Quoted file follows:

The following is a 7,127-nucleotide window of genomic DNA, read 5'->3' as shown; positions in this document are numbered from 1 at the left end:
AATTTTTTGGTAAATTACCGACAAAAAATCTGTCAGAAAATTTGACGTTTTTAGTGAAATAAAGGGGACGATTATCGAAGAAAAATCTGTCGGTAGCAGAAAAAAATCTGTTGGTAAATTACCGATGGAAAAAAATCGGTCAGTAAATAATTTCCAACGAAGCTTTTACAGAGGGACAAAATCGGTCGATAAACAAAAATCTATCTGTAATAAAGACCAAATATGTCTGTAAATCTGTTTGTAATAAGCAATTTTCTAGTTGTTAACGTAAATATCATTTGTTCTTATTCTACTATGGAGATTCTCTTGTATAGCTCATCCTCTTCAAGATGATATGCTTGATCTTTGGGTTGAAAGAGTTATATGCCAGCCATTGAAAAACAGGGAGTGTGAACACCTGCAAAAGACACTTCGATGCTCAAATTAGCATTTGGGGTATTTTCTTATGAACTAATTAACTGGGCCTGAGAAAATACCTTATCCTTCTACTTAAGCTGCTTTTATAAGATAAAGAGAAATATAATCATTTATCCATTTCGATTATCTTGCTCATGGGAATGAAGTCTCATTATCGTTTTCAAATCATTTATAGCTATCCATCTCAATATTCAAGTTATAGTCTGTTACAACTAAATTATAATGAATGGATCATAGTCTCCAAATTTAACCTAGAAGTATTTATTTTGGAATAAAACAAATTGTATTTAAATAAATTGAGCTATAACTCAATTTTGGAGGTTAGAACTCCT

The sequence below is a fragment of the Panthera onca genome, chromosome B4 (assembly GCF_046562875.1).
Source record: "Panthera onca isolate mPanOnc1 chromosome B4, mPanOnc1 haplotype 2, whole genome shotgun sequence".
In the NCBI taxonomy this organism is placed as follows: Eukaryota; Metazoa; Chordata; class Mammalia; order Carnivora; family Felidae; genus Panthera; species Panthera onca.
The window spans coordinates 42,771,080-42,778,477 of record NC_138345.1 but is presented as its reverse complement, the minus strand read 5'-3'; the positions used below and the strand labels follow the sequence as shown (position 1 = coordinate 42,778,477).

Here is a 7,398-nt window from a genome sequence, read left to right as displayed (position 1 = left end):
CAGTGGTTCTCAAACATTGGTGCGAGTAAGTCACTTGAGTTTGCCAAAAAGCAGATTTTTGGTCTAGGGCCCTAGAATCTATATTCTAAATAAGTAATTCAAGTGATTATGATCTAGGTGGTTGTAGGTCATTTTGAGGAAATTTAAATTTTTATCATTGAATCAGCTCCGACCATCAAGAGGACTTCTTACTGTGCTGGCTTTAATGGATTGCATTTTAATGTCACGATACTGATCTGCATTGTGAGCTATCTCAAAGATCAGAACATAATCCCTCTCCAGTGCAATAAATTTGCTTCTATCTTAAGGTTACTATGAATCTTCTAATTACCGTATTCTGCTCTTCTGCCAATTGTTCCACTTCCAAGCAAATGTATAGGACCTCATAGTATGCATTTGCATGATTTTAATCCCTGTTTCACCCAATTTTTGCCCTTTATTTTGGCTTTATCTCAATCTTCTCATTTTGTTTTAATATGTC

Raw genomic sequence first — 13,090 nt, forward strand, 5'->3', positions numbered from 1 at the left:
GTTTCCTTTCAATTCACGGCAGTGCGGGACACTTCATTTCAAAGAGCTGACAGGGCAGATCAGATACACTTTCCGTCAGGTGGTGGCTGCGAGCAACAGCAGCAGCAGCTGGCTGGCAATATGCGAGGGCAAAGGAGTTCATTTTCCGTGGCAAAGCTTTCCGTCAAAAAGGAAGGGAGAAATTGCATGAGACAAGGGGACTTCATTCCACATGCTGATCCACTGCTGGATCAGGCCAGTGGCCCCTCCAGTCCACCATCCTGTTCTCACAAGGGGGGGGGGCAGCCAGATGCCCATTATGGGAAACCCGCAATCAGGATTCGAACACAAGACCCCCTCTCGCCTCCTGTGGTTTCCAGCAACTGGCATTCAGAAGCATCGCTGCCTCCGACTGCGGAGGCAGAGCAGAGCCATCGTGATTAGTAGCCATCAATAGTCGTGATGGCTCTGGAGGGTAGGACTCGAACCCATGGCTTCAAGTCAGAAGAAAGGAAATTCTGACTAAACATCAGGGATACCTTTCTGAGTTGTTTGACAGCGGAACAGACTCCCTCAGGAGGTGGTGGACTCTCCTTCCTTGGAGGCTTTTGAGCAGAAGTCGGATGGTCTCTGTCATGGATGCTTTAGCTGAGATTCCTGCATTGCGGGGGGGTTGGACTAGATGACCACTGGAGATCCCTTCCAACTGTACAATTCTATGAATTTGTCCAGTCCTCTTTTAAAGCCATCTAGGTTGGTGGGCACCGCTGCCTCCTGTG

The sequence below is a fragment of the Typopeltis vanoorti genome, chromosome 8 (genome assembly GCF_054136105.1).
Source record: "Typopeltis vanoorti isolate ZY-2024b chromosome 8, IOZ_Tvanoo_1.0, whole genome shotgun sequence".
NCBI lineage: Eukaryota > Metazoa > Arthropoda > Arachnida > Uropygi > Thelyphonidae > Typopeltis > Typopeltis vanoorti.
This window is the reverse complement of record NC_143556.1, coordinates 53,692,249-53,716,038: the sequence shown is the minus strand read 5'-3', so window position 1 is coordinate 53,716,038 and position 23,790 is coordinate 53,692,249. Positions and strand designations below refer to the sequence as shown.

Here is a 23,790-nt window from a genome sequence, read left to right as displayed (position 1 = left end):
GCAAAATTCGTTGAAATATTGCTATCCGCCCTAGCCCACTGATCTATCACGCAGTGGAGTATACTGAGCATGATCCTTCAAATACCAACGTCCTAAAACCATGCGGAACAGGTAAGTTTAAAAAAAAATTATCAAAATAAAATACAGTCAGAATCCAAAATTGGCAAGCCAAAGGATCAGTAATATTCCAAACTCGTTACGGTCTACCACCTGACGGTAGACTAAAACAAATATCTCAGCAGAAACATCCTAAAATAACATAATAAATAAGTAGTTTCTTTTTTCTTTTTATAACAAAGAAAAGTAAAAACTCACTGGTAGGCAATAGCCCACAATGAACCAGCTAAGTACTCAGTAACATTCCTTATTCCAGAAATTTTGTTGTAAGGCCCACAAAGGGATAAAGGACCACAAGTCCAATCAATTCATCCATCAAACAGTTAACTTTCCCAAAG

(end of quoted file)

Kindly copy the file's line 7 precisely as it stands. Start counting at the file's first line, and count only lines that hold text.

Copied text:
Here is a 7,398-nt window from a genome sequence, read left to right as displayed (position 1 = left end):